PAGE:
Once you do have that it's probably better to try and bear them all off, because the first person to have all their pieces beared off is the person who wins.
However, you can choose to move it instead of bearing it off. I moved my markers incorrectly to the number rolled and it wasn't discovered until my opponent had rolled but not played.
Is it too late for me to place my markers in the correct spot? There is no technical rule about this, so you have to decide between yourself and the other player whether you think that would be fair.
Usually moves are set in stone, but if you can easily figure out and undo everything that has been affected by the false move, ask your opponent if it's OK with them.
Not Helpful 6 Helpful 6. It is difficult if you are a beginner, but you will get the hang of it the more that you practice. Not Helpful 6 Helpful 5.
What do I do if there are 5 of my checkers blocking 2 of my opponent's checkers. That happens to me all the time. Eventually you will have to move one of the 5 checkers.
You can't win if there are 5 in a row anywhere except in the home, so your opponent will be un-blocked after you decide to move one of them.
Not Helpful 11 Helpful 2. I have 4 checkers on the one spot, I roll a 4 and 5, how many checker can I take off?
Answer this question Flag as If I have all my checkers in my home and opponent has one on the bar, can I play it within or I have to break it off?
How do you set up the checkers for a game? What are some good strategies to use in backgammon? Include your email address to get a message when this question is answered.
Already answered Not a question Bad question Other. Tips If you rolled the same number on both dice like , that's a double.
If you rolled a double, instead of moving twice the number you got, you move four times the number you got. For example, if you rolled , you move 3 steps four times.
If the dice or even only one die fall off the board or lands on a checker, you must roll them both again. The opponent retains the doubling cube. White doubles Black to 2 points, Black accepts then beavers the cube to 4 points; White, confident of a win, raccoons the cube to 8 points, while Black retains the cube.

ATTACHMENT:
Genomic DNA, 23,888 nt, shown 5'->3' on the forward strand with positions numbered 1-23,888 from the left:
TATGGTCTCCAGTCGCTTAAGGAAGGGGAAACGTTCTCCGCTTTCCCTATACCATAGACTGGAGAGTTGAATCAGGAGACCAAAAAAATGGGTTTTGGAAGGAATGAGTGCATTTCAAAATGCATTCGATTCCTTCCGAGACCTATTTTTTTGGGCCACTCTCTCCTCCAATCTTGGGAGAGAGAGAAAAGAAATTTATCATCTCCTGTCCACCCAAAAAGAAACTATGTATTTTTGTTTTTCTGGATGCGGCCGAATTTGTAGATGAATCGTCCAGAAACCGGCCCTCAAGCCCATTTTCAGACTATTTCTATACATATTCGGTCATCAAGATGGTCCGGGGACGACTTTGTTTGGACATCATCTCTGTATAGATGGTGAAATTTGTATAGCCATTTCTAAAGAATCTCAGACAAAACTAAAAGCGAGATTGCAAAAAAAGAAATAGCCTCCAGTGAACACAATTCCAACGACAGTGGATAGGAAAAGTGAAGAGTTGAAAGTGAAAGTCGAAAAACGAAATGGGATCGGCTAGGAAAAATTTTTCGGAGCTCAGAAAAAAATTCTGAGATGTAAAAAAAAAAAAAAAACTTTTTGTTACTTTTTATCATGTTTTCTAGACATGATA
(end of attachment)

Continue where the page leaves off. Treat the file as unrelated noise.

Such a move adds greatly to the risk of having to face the doubling cube coming back at 8 times its original value when first doubling the opponent offered at 2 points, counter offered at 16 points should the luck of the dice change.
Some players may opt to invoke The Murphy rule or the "automatic double rule". If both opponents roll the same opening number, the doubling cube is incremented on each occasion yet remains in the middle of the board, available to either player.
The Murphy rule may be invoked with a maximum number of automatic doubles allowed and that limit is agreed to prior to a game or match commencing.
When a player decides to double the opponent, the value is then a double of whatever face value is shown e. The Murphy rule is not an official rule in backgammon and is rarely, if ever, seen in use at officially sanctioned tournaments.
The Jacoby rule , named after Oswald Jacoby , allows gammons and backgammons to count for their respective double and triple values only if the cube has already been offered and accepted.
This encourages a player with a large lead to double, possibly ending the game, rather than to play it to conclusion hoping for a gammon or backgammon.
The Jacoby rule is widely used in money play but is not used in match play. The Crawford rule , named after John R. Crawford , is designed to make match play more equitable for the player in the lead.
If a player is one point away from winning a match, that player's opponent will always want to double as early as possible in order to catch up. Whether the game is worth one point or two, the trailing player must win to continue the match.
To balance the situation, the Crawford rule requires that when a player first reaches a score one point short of winning, neither player may use the doubling cube for the following game, called the Crawford game.
After the Crawford game, normal use of the doubling cube resumes. The Crawford rule is routinely used in tournament match play.
If the Crawford rule is in effect, then another option is the Holland rule , named after Tim Holland , which stipulates that after the Crawford game, a player cannot double until after at least two rolls have been played by each side.